Implications of the EU AI Act for Brazil

Brazil, like the EU, has shown significant efforts in AI regulation, demonstrated by the bill under discussion in Congress (PL 2338/2023), which shares similarities with the EU AI Act. Both adopt a risk-based approach, prohibiting the use of AI in excessively high-risk situations and identifying critical sectors.

On the other hand, the Brazilian bill presents differences and gaps compared to the EU AI Act. For example, there is no provision explicitly addressing the use of AI in automated content recommendation systems, a limited-risk application specified in the EU AI Act. Another gap is the lack of a clear definition of the implementation and enforcement of rules in the Brazilian bill, as well as coordination between actors and levels of governance. These aspects are crucial for the effectiveness and consistency of regulation.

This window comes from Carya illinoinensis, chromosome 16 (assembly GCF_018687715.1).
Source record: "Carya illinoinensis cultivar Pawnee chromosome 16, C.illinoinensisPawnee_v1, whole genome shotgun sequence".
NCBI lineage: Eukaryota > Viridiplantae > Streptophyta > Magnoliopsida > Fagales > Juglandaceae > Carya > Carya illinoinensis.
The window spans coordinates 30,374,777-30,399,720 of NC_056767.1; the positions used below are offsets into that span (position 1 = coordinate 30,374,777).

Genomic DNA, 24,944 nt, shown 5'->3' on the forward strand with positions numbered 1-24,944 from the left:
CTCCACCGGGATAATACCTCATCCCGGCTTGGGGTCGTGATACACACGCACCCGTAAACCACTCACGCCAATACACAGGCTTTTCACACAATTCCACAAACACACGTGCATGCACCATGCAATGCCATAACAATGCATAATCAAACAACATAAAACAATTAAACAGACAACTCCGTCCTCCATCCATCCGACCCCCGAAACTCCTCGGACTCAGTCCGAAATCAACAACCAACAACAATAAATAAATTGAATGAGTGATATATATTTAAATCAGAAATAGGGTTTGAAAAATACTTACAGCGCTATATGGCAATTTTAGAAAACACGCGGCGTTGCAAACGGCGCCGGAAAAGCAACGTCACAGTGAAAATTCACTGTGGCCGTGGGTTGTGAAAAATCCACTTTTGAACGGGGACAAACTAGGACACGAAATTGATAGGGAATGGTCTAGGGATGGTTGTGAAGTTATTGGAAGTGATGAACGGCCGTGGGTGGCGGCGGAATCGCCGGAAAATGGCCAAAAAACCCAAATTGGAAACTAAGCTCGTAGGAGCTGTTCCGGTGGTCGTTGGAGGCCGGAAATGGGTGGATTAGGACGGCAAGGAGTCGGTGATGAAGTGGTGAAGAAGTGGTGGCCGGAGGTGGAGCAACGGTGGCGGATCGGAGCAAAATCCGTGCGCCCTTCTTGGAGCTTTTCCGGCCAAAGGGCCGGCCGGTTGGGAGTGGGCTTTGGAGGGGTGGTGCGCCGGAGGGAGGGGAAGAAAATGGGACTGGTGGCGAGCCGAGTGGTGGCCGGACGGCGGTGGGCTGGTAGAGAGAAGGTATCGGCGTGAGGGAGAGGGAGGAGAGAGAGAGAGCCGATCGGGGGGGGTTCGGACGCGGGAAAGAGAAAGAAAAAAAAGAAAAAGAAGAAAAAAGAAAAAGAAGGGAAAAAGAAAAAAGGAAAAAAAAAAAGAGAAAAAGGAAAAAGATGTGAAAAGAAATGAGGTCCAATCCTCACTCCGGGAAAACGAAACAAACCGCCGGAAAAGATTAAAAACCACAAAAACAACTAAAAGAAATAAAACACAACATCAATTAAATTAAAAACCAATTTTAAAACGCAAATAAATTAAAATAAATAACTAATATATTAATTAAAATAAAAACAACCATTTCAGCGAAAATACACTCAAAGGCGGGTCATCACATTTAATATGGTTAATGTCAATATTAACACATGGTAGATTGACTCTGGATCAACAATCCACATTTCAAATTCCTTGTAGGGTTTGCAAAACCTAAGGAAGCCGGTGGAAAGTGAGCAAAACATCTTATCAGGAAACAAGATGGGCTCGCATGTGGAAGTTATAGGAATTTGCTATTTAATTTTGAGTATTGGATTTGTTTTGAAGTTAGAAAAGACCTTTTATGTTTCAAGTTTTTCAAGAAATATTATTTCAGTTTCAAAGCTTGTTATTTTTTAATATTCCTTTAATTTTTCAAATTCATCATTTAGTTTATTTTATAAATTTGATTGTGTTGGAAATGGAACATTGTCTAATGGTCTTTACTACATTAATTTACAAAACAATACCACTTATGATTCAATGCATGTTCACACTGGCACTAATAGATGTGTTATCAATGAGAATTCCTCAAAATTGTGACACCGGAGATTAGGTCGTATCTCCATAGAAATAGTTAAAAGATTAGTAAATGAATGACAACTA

However, it is important to note that, despite distinct characteristics and specificities, the EU AI Act can serve as inspiration and reference for Brazil, facilitating dialogue and cooperation in the areas of innovation and technology. This collaboration can promote the exchange of knowledge, strengthening the convergence and harmonization of rules and standards. Thus, strategic cooperation can benefit both countries in global AI governance, advocating for common values and influencing other countries and regions to adopt best practices.